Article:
The DRM Chair has only a limited number of use before it self-destructs. The number of use was set to 8, so everyone could sit down and enjoy a single time the chair.
A small sensor detects when someone sits and decrements a counter. Every time someone sits up, the chair knocks a number of time to signal how many uses are left. When reaching zero, the self-destruct system is turned on and the structural joints of the chair are melted.
This was a 48h-long project, from concept to final video shooting.
This is our final entry for http://www.thedeconstruction.org.
Made by Gianfranco Baechtold, Laurent Beirnaert, Pierre Bouvier, Thibault Brevet, Raphaël Constantin, Lionel Dalmazzini, Edina Desboeufs, Arthur Desmet and Thomas Grogan.
past.fm is a tangible interface, rooted in how people associate particular songs with specific time-periods of their lives. Using a token, users can access their listening history and scrub through a timeline of their favourite music.
The token accesses this data through the user's last.fm account which "scrobbles" music services/applications such as Spotify/iTunes, tracking their listening history. Tokens can also connect to curated genre histories or artist discographies, allowing users to learn about the evolution of music over time.
When the token is placed in the dock, the songs are mapped onto the timeline based on their time-stamps. If the token is connected to a user's history, the range would be the time they have been using that service divided by month. At each point, it plays the user’s most-played song that month. Whereas, if the token is referring to a genre (e.g. jazz) the range would consist of several decades. The slider is then used to navigate through a curated list of jazz hits by year.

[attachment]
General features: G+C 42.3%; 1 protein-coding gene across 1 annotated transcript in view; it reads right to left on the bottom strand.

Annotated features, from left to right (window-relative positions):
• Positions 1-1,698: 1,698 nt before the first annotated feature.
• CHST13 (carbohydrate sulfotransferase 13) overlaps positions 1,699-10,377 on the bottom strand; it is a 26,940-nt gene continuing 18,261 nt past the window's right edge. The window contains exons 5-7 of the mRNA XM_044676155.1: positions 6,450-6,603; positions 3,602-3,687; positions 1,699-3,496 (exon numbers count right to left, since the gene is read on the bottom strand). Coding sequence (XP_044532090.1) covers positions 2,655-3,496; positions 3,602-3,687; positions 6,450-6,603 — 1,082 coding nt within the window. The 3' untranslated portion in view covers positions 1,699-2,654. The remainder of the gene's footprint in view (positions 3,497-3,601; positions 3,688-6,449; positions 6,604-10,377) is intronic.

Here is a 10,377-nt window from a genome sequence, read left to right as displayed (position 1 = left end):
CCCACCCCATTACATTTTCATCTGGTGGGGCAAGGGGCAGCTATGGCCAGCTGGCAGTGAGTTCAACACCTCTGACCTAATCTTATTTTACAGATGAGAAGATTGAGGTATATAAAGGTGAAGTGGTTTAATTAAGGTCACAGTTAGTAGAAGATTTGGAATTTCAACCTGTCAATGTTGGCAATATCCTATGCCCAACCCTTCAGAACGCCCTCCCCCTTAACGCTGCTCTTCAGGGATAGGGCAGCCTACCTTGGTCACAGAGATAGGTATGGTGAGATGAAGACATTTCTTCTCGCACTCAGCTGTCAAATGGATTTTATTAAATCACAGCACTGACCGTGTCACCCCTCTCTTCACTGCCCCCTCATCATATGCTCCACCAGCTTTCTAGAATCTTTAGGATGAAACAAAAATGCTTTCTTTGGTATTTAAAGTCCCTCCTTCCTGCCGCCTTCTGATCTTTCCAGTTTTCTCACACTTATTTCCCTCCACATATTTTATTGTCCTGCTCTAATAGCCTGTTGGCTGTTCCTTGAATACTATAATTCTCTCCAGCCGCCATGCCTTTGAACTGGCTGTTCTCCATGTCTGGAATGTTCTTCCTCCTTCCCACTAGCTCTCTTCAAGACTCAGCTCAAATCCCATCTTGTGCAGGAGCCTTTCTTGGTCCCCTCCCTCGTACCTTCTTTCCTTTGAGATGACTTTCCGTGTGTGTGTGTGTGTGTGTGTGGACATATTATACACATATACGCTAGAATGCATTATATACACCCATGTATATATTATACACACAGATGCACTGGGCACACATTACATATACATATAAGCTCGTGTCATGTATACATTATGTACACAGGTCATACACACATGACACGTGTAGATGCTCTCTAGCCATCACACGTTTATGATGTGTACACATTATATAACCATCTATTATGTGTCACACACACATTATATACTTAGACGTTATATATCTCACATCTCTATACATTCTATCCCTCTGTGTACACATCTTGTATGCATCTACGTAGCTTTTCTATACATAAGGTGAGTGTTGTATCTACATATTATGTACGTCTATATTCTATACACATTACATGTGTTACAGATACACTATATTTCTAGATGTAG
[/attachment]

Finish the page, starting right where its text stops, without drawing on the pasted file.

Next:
The tangibility of the interface encourages both focus and playfulness when reflecting on one's listening history. The use of tokens allows for sharing and exchanging between friends.
In building past.fm, we used a mixture of digital technologies and crafting techniques. Our aim was to create the most intuitive interaction possible for navigating through a person's music history. After many experiments with form, we decided to use a linear timeline. It was important that the slider be of appropriate length; however, existing slide potentiometers in the market were not long enough. To solve this problem, we hacked into a used inkjet printer and appropriated the slider mechanism and the optical encoder. Great care was taken into crafting the perfect sliding feel and ergonomics. The "revolved" shape of the slider knob was chosen from multiple options that were handmade using a lathe machine.
For the materials, we chose beech wood for the main touch points which will age with use; like patina on furniture. The tokens contain small RFID tags, they are compact for portability and storage purposes. The bottom parts of the body were 3D-modeled using Rhinoceros to simulate the internal layout of electronics.
past.fm is a working prototype using a combination of two connected Arduino boards, RFID reader, optical encoder, LCD, an mp3 shield, and an amplifier.
Technologies meet crafts to create a new-retro appearance that matches our original concept.